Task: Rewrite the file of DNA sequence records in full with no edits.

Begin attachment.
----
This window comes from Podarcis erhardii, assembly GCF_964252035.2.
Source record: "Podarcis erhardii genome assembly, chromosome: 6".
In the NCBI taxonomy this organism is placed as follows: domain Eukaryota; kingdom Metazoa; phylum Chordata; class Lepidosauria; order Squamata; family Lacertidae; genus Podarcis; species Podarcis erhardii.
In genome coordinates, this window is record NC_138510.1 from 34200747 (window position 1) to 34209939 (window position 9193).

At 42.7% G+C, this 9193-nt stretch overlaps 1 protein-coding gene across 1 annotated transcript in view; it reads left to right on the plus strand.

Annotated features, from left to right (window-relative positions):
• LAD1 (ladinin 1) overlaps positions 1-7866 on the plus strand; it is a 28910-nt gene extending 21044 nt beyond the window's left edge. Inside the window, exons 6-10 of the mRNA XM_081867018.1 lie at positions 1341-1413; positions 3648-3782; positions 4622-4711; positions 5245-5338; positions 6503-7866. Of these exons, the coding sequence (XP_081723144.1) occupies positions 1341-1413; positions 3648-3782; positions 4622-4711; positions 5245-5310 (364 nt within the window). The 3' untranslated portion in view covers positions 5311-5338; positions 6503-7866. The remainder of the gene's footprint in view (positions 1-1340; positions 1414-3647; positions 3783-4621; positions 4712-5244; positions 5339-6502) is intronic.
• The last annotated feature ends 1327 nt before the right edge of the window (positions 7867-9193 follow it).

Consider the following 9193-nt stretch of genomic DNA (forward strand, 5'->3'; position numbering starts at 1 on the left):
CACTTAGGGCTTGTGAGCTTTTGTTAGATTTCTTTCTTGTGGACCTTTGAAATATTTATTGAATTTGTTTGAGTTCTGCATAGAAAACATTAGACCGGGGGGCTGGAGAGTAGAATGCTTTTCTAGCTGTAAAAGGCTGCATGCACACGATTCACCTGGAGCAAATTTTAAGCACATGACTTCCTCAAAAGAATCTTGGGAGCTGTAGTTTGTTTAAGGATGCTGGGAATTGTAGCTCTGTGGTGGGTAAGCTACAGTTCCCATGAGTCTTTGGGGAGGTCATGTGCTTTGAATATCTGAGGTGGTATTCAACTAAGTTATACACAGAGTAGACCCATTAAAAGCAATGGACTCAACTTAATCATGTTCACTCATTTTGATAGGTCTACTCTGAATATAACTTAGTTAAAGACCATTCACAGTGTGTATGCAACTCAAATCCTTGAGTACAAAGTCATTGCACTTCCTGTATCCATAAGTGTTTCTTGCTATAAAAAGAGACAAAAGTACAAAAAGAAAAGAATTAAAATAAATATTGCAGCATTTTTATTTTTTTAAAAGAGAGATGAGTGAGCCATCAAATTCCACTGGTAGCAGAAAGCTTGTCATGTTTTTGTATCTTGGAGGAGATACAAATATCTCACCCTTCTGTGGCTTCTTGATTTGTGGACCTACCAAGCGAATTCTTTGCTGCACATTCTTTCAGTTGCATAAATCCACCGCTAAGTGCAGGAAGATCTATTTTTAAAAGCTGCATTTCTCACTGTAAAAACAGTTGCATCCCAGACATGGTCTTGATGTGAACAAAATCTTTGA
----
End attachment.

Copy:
This window comes from Podarcis erhardii, assembly GCF_964252035.2.
Source record: "Podarcis erhardii genome assembly, chromosome: 6".
In the NCBI taxonomy this organism is placed as follows: domain Eukaryota; kingdom Metazoa; phylum Chordata; class Lepidosauria; order Squamata; family Lacertidae; genus Podarcis; species Podarcis erhardii.
In genome coordinates, this window is record NC_138510.1 from 34200747 (window position 1) to 34209939 (window position 9193).

At 42.7% G+C, this 9193-nt stretch overlaps 1 protein-coding gene across 1 annotated transcript in view; it reads left to right on the plus strand.

Annotated features, from left to right (window-relative positions):
• LAD1 (ladinin 1) overlaps positions 1-7866 on the plus strand; it is a 28910-nt gene extending 21044 nt beyond the window's left edge. Inside the window, exons 6-10 of the mRNA XM_081867018.1 lie at positions 1341-1413; positions 3648-3782; positions 4622-4711; positions 5245-5338; positions 6503-7866. Of these exons, the coding sequence (XP_081723144.1) occupies positions 1341-1413; positions 3648-3782; positions 4622-4711; positions 5245-5310 (364 nt within the window). The 3' untranslated portion in view covers positions 5311-5338; positions 6503-7866. The remainder of the gene's footprint in view (positions 1-1340; positions 1414-3647; positions 3783-4621; positions 4712-5244; positions 5339-6502) is intronic.
• The last annotated feature ends 1327 nt before the right edge of the window (positions 7867-9193 follow it).

Consider the following 9193-nt stretch of genomic DNA (forward strand, 5'->3'; position numbering starts at 1 on the left):
CACTTAGGGCTTGTGAGCTTTTGTTAGATTTCTTTCTTGTGGACCTTTGAAATATTTATTGAATTTGTTTGAGTTCTGCATAGAAAACATTAGACCGGGGGGCTGGAGAGTAGAATGCTTTTCTAGCTGTAAAAGGCTGCATGCACACGATTCACCTGGAGCAAATTTTAAGCACATGACTTCCTCAAAAGAATCTTGGGAGCTGTAGTTTGTTTAAGGATGCTGGGAATTGTAGCTCTGTGGTGGGTAAGCTACAGTTCCCATGAGTCTTTGGGGAGGTCATGTGCTTTGAATATCTGAGGTGGTATTCAACTAAGTTATACACAGAGTAGACCCATTAAAAGCAATGGACTCAACTTAATCATGTTCACTCATTTTGATAGGTCTACTCTGAATATAACTTAGTTAAAGACCATTCACAGTGTGTATGCAACTCAAATCCTTGAGTACAAAGTCATTGCACTTCCTGTATCCATAAGTGTTTCTTGCTATAAAAAGAGACAAAAGTACAAAAAGAAAAGAATTAAAATAAATATTGCAGCATTTTTATTTTTTTAAAAGAGAGATGAGTGAGCCATCAAATTCCACTGGTAGCAGAAAGCTTGTCATGTTTTTGTATCTTGGAGGAGATACAAATATCTCACCCTTCTGTGGCTTCTTGATTTGTGGACCTACCAAGCGAATTCTTTGCTGCACATTCTTTCAGTTGCATAAATCCACCGCTAAGTGCAGGAAGATCTATTTTTAAAAGCTGCATTTCTCACTGTAAAAACAGTTGCATCCCAGACATGGTCTTGATGTGAACAAAATCTTTGA